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About The Norfolk weekly news-journal. (Norfolk, Neb.) 1900-19?? | View Entire Issue (Dec. 15, 1911)
TUB NORFOLK WKBKTiY NKNVS-JWRNAk FRIDAY , DECEMBER 15 , 1011.
THEY ARE VISITING CITIES IN
EASTERN U. S. A.
DISPLAYING WEST'S PRODUCTS
Special Train Carries Western Execu-
tlveo Into Twenty-One Cities of the
East , Where Agricultural Exhibits
Will Create Impression.
lly JAMfk A. 1I.I'IITON. :
O\V would you like to KOI- eleven
governors nil at one time ?
Well.ou , tuny have the op
portunity , for a parly contain
ing Hiat nuinlH'r of n-al live state ex
ecutive * Is to swing aiounil the clr-
tie. Tin- swinging extends from Nov
' ) and the In-
'J7 to Dee It , governors
eluded hi the oust are A. O. Ebcr-
hnrt , Minnesota ; John F1. Slmfroth ,
Colorado ; Joseph M. Carey. Wyoming :
R. H. Vessey. South Dakota ; John
Burke , Nortli Dakota ; .James II. Haw-
ley. Idaho. Edwin L. Norrls. Montana ;
Oswald West. Oregon ; Taskcr L. Od-
dlo. Nevada ; M. E. Hay. Washington ,
nnd IIIrani W Johnson , California.
The expedition wns organized by for
mer Governor James II. Brady of Ida
The train on which those distin
guished chfef executives travel Is
cn"'l tli" "western governors. ' spo
THE GOVERNORS' SPECIAL THAI
clal. " Leaving St. Paul on Nov. 27 ,
It Is on the ro.ul twenty-one days , vis
Iting In that time twenty-one cities.
The oillclal Itinerary of the trip la us
Chicago Nov. 28
Knlnmnzoo , Mich Nov. 3
Grand Iliiplils. Mich Nov. 29
Detroit , Mich Nov. 30
Toledo , O Nov. 30
Cleveland. O Dec. 1
Uuftalo Dec. 2
Rochester , N. V Dec. 4
Syracuse , N. Y Dec.
Utlcn. N. Y Dec.
Albany , N. Y Dec.
New Yoik Dec. 11
HarrlsburK , I'a Dec. 12
Pittsburgh Dec. II
Columbus , O Dec. li
Cincinnati. O Dec. 15
Indianapolis , hid Dec. It !
at. LoulH Dec. IS
St. Paul Dec. 19
The following railroads -will be used :
St. Paul to Chicago , Burlington route ;
Chicago to New York , Now York Cen
tral lines ; New York to St. Louis , Penn-
sylvaula Hues ; St. Louis to St. Paul ,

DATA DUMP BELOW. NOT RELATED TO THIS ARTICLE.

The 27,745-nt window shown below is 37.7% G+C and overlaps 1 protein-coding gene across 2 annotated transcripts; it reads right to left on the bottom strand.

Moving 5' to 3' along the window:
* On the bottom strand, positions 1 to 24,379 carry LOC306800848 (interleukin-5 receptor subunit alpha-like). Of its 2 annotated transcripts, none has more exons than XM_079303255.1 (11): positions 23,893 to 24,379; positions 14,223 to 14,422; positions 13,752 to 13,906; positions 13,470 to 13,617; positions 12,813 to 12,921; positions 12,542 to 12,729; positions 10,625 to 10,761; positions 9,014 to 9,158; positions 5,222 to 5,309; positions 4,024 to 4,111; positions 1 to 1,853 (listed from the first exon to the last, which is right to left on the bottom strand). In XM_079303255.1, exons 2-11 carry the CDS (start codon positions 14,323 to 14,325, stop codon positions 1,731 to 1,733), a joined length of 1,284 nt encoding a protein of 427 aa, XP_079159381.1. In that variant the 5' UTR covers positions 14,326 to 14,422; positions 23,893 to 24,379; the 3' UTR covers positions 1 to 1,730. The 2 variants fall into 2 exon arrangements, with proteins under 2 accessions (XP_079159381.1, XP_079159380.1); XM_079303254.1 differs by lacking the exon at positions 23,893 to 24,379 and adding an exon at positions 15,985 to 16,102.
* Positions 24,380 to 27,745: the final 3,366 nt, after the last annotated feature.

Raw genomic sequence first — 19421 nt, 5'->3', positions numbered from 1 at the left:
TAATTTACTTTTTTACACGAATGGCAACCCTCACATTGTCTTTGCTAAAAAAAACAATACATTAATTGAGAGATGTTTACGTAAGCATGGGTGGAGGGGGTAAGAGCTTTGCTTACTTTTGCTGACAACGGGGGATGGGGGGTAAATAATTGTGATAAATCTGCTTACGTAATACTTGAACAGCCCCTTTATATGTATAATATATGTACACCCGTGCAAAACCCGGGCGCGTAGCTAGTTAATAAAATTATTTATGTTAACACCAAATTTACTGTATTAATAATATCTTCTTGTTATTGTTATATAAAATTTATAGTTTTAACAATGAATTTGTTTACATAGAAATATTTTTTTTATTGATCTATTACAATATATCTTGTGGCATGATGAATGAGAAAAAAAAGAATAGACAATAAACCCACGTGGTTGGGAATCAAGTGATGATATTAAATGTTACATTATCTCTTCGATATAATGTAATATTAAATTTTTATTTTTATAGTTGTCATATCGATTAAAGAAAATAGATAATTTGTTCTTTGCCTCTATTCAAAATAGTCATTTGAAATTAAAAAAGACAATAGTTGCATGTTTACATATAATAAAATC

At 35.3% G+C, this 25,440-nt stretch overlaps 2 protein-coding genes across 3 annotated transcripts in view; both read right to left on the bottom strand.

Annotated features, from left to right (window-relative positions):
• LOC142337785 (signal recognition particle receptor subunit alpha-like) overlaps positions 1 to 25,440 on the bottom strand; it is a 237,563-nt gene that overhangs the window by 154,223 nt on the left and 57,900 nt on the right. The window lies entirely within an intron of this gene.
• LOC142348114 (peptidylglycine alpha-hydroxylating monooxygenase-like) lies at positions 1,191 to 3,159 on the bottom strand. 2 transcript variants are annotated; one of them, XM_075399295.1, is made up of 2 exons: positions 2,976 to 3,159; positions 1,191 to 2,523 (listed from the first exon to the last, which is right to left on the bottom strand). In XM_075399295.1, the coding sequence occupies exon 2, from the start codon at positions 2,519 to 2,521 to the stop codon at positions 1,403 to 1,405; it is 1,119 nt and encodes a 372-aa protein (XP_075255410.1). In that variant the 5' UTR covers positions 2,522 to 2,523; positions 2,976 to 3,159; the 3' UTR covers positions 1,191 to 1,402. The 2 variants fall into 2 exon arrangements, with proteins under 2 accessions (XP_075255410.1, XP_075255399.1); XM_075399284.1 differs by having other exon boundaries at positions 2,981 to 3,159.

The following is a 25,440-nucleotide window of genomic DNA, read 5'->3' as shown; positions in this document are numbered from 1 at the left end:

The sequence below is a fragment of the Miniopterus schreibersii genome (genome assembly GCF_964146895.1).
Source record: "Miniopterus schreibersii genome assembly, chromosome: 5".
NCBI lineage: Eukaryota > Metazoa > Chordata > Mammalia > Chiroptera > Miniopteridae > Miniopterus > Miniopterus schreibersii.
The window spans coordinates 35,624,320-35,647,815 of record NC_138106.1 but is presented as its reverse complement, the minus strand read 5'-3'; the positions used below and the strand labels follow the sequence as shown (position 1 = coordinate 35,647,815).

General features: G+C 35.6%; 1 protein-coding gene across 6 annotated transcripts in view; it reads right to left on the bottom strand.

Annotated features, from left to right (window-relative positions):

Will Gather Governors on Way.
It is possible that If tlio populace
gather in Butllclcnt numbers at points
along the route and demand a stop the
governors will accommodate them. It
Is also probable that other governors
will Join the train along the -way.
How could they keep away ? Governor
Teller of I'eunsylvania has sent word
of his Intention to personally escort the
party while passing through his state ,
and It is understood that at the re
ceptions to be given to the governors
in most of the cities the governor of
the state will be on hand to do the
honors. It is needless to assume that
the governor's special Is going to be
welcomed impressively wherever It
stops. There are receptions , dinners ,
banquets , and in some cities the pro
gram of entertainment will include the
presence of the governors at meetings
in large auditoriums , so that their wel
come will be a public one.
For two decades the west has offer
ed its hospitality to visitors from the
east , and the opportunity of recipro
cating will not be overlooked. Assur
ances to that effect have already been
received not only from state and city
ofllclals , commercial clubs and kindred
organizations , but also men prominent
in business and manufacturing. In
other words , the governors will return
the calls that have been made by east
ern visitors , break bread , leave their
cnrds and murmur that they hare had
n perfectly delightful time. Since they
cannot be expected to make a rctum
call on each Individual they will ren
der It n sort of wholesale social func
tion by dropping In on tlio whole state ,
Including all the Inhabitants thereof.
Beturning Calls En Masse.
special atopa In Indi-
ana nil tlio Hooslom that have over
mtulo a trip to nny of the states rep
resented can tnko It an a return of the
courtesy. Ho with the other states
visited. Perhaps when John Henry
JOIIOH of Kntnninzoo went out to Colorado
rado n few years ago ho never dream
ed of n return visit by the governor of
that Htate. Such an honor was be